Tuesday, October 25, 2011

GARNETT v. STATE case brief


Garnett; the defendant had consensual sex with a 13 year old girl. (IQ of 52, 3 standard deviations below the norm), 20 years old. Met a girl through a friend, she was 13, they started talking on the phone. One evening, wishing for a ride home, he approached her house, she told him to climb up to her window, they both talked, engaged in intercourse, Raymond left the following morning. Nine months later she gave birth to his son and the defendant was charged under a Maryland statue which made it a felony to have intercourse with a girl under the age of 14 if the man is 4 years older than the girl. The defendant was convicted and sentenced to 5 years of probation. Raymond acted with the belief that she was 16 according to evidence twice proffered at court.

Did the state need to prove that the defendant had knowledge of the actual age of the victim in order to convict him under the statue?

[Second Degree Rape] Page 186
[Trial Court] “Under 693, the only two requirements as relate to this case are that there was intercourse, and that... Ms Frazier was under 14 years of age and that...Def. was at least four years older than she.” “It is in the Court’s opinion a strict liability offense.”

[Appellate Court]
“We think it sufficiently clear, however, that Maryland’s second degree rape statute defines a strict liability offense that does not require the State to prove mens rea; it makes no allowance for a mistake-of-age defense.”

APPLICATION: The court ruled that the legislature intended the statue to be a strict liability statue, even though it does not state that explicitly in the wording of the statue. The court stated that the statue did not require mens rea on the part of the defendant. The court further ruled that the Maryland legislature had the complete discretion in making the defendant's offense a strict liability crime. So the conviction was affirmed.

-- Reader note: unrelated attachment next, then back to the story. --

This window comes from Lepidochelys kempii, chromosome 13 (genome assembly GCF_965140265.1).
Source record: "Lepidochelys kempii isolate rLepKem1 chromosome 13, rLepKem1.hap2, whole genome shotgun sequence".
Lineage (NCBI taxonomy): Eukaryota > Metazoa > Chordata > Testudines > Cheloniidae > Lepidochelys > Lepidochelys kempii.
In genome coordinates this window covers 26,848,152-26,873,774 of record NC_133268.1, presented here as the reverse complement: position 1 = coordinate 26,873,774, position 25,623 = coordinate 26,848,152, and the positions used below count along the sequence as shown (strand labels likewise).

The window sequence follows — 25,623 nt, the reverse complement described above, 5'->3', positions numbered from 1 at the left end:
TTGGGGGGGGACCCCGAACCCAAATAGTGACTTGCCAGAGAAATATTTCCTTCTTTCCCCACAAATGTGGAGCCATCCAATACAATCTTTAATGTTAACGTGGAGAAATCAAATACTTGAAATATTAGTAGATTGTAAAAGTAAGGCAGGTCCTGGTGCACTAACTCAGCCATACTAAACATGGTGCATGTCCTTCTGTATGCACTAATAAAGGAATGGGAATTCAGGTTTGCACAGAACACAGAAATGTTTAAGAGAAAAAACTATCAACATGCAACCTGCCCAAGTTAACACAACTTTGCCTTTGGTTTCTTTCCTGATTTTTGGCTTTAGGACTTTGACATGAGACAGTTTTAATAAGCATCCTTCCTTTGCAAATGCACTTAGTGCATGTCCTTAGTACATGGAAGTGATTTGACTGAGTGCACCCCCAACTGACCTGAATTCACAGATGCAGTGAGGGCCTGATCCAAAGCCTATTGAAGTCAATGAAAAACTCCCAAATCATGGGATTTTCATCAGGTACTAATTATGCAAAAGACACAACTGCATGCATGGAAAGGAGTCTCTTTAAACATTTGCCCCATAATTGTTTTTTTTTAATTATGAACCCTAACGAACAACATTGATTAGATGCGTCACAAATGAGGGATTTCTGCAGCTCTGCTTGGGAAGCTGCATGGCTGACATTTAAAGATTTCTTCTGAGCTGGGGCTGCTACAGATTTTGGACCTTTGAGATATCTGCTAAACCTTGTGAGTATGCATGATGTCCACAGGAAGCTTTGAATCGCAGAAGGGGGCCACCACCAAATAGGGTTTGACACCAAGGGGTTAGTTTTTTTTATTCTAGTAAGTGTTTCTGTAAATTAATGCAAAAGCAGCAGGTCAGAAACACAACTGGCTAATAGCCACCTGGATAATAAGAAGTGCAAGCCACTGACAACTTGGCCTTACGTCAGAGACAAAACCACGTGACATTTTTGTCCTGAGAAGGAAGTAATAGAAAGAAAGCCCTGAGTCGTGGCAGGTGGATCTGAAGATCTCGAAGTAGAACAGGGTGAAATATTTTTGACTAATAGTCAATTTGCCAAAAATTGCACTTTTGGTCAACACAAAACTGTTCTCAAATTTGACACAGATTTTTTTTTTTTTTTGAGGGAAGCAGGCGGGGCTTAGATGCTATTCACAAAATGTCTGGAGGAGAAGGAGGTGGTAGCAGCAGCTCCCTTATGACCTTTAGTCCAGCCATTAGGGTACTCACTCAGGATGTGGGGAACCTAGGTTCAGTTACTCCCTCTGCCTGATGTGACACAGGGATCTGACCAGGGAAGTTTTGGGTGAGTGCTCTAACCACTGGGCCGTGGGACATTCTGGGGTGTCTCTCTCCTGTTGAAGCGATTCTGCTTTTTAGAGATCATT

“Second degree rape.
a) What constitutes.--A person is guilty of rape in the second degree if the person
engages in intercourse with another person:
1) By force or threat of force against the will and without the consent of the
consent of the other person; or
2) Who is mentally defective, mentally incapacitate, or physically helpless, and the person performing the act knows or should reasonably know the other person is mentally incapacitated, or physically helpless; or,
3) Who is under 14 years of age and the person performing the act is at least four years older than the victim.
b) Penalty.--Any person violating the provisions of this section is guilty of a felony and upon conviction is subject to imprisonment for a period of not more than 20 years.

Dissenting Opinions
Eldridge, Judge
-Agrees that Def.’s mistake about age of partner is not a defense to prosecution under s.463(a)(3). (This does not mean that the statute contains no mens rea requirement at all.)
-”There are other offenses (also unfortunately often called “strict liability” offenses) where the legislature has dispensed with a knowledge requirement in one respect, but has not intended to impose criminal liability regardless of the Def.’s state of mind.”
-Maximum of 20 years imprisonment = strong evidence that Gen. Assembly did not intend to create a pure strict liability offense.
-In a typical statutory rape situation, Def. has knowledge and intent of the acts, and knows those acts are immoral, and is also aware that consent doesn’t change that.
-In this case, Def. honestly believed/mistaken that the girl was over the age of consent.
“The traditional view: those who engage in sex with young persons do so at their peril, assuming the risk that their partners are underage.” -- It seems to me that the above-mentioned knowledge factors, and particularly the mental ability to appreciate that one is taking a risk, constitute the mens rea of the offense.
Robert M. Bell, Judge
-To hold that s.463(a)(3) does not require the state to prove that Def. possessed the necessary mental state to commit the crime (knowingly engaged in sexual relations with a female under 14) or that a Def. may not litigate that issue in Defense, “offends a principle of justice so rooted in the traditions of conscience of our people as to be ranked as fundamental” and is, therefore, inconsistent with due process.

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